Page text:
Cascading waterfalls, crystal clear waters, an abundance of fruits and vegetables, flowers in every colour of the rainbow, lush rainforests… No, it is not the Garden of Eden. It is the beautiful nature island, Dominica.
Dominica, from the Latin word for Sunday, the day that Columbus set foot on its shores six centuries ago, is said to be the youngest of the Caribbean islands. The first inhabitants of Dominica, the Arawaks, were expelled by the Kalinago (Caribs) who came to the island voluntarily or in search of a new home have been forced out by the Europeans as they settled elsewhere in the Caribbean. They called their new home Wai’tu kubuli –Tall is her body – in reference to the mountainous terrain. The Carib people in the Commonwealth of Dominica survived the many battles between the British and the French and can still be found weaving baskets or digging out canoes in the north-eastern section of the island known as the Carib Territory.
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Throughout the 1600s both the British and the French were unsuccessful in their attempts to capture Dominica. The Treaty of Paris (1793) handed Dominica over to the United Kingdom from France and in 1805 it was made a British colony. Dominica formed part of the ill-fated West Indies Federation from 1958 to 1962 after which it was granted Associate statehood. Full independence finally came on November 3, 1978.
Dominica‘s demography although diverse is dominated by descendants of African slaves. About 3,000 Caribs remain. Recently there has been a large influx of Haitians seeking refuge from economic oppression in their country. The population estimated at 69,000 in July 2006 is steadily dwindling due to migration. More significant is the fact that the island boasts of an average incidence of centenarians that is tripled that of developed countries. The life expectancy is 72 years for males and 78 for females.
The French influence on the daily lives of Dominica people is still very strong. The mass vernacular is a French creole called Patwa and Roman Catholicism is practised by approximately 80% of the population. Cocoy, an English dialect, is spoken in the north-eastern communities of Wesley, Woodford Hill and Marigot. Many of the family and place names in Dominica are of French origin. The historic French dominance has also given rise to a vibrant and unique cultural climate that can be felt particularly on Creole Day and during independence celebrations when food, dress, and music come alive.
Education is compulsory for all between the ages of 5 and 15. The literacy rate in Dominica stands at 94%. Early childhood education in the Commonwealth of Dominica is undertaken by private entities, particularly the churches, throughout the island. Currently, there are approximately 55 primary schools and 15 secondary schools on island. The Dominica State College is the only local tertiary learning institution. The University of the West Indies has a distance education centre in the vicinity of Roseau and there are two medical schools: Ross University in the town of Portsmouth and All Saints’ University of Medicine in the heart of Roseau. There are quite a few opportunities for studying abroad offered by both the Dominican and friendly governments.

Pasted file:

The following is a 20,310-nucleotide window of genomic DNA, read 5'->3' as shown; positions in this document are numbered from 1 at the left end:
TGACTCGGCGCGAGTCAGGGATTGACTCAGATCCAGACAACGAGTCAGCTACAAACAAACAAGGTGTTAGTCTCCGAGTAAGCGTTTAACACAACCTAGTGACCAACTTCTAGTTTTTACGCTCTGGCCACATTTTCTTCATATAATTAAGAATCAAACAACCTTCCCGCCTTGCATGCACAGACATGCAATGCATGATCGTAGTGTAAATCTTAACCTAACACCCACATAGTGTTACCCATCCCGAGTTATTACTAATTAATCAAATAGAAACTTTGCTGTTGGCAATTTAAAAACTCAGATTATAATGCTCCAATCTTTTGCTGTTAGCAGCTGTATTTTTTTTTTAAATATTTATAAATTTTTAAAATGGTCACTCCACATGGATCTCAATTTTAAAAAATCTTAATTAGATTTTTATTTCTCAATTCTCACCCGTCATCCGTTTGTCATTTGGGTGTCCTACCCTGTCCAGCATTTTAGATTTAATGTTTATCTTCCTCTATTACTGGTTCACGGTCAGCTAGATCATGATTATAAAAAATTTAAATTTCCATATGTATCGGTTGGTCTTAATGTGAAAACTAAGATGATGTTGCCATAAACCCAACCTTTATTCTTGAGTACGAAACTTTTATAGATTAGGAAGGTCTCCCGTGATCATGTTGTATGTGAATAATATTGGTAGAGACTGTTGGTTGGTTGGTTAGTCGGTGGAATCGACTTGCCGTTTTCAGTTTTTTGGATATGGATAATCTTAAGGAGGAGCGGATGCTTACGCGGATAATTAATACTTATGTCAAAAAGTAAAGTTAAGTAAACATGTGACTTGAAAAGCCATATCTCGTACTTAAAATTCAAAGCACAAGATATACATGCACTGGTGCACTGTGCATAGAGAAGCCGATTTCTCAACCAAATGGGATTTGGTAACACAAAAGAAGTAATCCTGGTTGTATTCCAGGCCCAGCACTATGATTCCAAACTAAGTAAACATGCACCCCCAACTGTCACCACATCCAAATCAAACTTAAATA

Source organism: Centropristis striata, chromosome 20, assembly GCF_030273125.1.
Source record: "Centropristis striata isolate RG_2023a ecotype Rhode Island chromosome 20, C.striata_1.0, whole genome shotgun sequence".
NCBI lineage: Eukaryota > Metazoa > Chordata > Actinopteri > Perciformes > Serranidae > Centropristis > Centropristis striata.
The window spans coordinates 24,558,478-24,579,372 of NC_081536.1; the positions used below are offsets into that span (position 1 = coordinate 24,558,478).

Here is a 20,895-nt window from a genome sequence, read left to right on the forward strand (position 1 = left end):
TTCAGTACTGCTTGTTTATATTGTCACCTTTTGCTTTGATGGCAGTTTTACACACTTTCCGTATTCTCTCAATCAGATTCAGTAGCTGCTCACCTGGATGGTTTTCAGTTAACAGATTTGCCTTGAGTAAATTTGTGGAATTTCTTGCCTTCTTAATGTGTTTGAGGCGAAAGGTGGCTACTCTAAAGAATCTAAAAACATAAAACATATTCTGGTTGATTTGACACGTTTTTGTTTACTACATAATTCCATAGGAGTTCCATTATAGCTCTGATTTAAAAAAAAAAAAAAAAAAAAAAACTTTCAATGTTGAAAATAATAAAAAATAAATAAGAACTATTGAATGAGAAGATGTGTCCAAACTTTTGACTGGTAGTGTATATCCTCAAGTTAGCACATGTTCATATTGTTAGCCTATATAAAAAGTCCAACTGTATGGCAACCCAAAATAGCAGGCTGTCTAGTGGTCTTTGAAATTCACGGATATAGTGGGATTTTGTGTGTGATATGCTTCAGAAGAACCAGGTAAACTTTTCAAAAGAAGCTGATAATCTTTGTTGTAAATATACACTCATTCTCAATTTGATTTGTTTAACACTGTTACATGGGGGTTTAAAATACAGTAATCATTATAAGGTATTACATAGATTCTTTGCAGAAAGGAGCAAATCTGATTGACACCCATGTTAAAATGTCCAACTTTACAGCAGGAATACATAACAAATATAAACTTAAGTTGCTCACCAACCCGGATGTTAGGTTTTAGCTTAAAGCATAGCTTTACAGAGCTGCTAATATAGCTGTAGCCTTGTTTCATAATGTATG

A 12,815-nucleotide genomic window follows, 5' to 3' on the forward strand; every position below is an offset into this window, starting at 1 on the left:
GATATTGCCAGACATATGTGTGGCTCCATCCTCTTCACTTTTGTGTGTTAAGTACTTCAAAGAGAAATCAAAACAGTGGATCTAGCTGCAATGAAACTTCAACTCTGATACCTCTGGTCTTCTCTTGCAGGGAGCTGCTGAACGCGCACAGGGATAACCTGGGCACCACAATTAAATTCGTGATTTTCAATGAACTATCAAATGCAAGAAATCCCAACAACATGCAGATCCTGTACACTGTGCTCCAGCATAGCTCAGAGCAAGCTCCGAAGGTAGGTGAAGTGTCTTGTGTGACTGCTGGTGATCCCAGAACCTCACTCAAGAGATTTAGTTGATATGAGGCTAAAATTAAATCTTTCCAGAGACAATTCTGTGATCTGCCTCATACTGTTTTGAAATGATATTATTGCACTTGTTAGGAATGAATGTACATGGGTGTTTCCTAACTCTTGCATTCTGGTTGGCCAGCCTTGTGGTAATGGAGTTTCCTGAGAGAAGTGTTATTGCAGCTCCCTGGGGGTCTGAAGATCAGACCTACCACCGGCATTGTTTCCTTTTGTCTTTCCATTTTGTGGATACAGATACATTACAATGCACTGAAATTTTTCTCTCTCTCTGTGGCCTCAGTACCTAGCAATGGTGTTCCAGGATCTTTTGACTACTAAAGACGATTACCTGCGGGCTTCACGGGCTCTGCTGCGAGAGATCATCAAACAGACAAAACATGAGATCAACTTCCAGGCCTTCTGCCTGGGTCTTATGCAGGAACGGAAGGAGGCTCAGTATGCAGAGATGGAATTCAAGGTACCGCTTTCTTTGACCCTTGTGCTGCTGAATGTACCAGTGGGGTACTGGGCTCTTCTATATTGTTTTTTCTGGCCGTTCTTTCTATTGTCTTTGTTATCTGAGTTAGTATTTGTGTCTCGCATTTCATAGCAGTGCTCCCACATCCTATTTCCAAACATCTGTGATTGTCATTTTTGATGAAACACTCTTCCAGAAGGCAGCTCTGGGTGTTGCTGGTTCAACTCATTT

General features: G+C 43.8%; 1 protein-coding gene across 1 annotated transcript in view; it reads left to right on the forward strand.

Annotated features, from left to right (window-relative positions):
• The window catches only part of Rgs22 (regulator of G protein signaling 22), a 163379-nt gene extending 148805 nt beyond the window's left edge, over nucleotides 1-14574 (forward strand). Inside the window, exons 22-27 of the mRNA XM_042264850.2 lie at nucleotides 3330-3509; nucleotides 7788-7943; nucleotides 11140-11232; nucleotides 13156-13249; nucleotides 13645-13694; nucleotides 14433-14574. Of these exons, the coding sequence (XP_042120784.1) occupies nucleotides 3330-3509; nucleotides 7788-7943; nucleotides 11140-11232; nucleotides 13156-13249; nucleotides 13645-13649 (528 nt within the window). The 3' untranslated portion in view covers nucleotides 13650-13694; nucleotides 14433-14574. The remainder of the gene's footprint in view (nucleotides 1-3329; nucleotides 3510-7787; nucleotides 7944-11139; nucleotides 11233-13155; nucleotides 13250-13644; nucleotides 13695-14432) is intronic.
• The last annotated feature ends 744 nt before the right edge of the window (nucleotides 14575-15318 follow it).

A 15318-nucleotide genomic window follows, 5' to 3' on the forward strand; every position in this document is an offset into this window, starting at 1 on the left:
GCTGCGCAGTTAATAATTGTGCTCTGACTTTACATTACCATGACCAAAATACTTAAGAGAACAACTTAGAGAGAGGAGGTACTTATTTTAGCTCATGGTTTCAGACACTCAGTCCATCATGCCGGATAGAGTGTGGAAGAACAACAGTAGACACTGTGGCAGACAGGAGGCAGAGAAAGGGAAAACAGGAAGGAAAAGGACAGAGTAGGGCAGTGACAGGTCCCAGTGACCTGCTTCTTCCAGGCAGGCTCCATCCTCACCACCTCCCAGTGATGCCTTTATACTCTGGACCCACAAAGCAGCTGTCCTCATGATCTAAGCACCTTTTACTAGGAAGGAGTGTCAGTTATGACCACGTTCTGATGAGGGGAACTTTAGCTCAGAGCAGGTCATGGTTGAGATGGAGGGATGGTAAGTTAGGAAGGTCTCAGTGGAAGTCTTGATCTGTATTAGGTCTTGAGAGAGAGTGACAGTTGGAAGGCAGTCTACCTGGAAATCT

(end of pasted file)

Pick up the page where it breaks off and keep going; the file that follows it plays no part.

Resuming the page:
Dominica is currently ranked 71st on the Human Development Index (HDI) scale with a rating of 0.798. According to a 2006 government report there is 30% poverty and 23% unemployment. Dominica’s Gross Domestic Product, or GDP, stood at 478 million according to a 2005 estimate.
Agriculture has been the mainstay of the Dominica economy since the late nineteenth century lead first by lime then by bananas in the 1900s. About a quarter of the island’s workforce is employed in the agricultural sector. Recent developments such as the World Trade Organization’s (WTO) ruling against preferential treatment have weakened an industry that was already on the decline.
Hence the new thrust to promote Dominica as an ecotourism destination. A hike through the Valley of Desolation, a scenic ride on the aerial tram, a boat ride up the Indian river, a dip in the warm springs at Wotten Waven, or a relaxing evening at the Jungle Bay Resort, are just the beginning of the countless opportunities for the nature loving tourist. It is claimed that Dominica is just as beautiful under the sea as it is on land. Two of the island’s best scuba diving spots have been ranked among the best in the world. In 1995, the Morne Trois Pitons National Park was accorded World Heritage Site status.
The tropical forests found in Dominica are home to some of the most awesome and unique flora and fauna and fruits of all flavours. The Sisserou or Imperial (Amazona imperialis) and the Red-necked or Jacquot (Amazona arausiaca) parrots are indigenous to Dominica. The two Dominica parrots are mainly found in the Syndicate area in the Northern Forest Reserve near the town of Portsmouth. The Sisserou, the larger of the two, can be found at higher elevations, is the national bird and is featured on the coat of arms and the national flag. It represents Dominica aspiration to higher heights and aspirations. The Barn Owl, the Mountain Whistler, the Broad-winged Hawk, and various species of the humming bird such as the Purple-throated Carib can also be spotted on island. The Mountain Chicken or crapaud, a local delicacy, is also native to Dominica. The small, red, yet beautiful Bwa Kwaib (Sabinea carinalis) is the national fl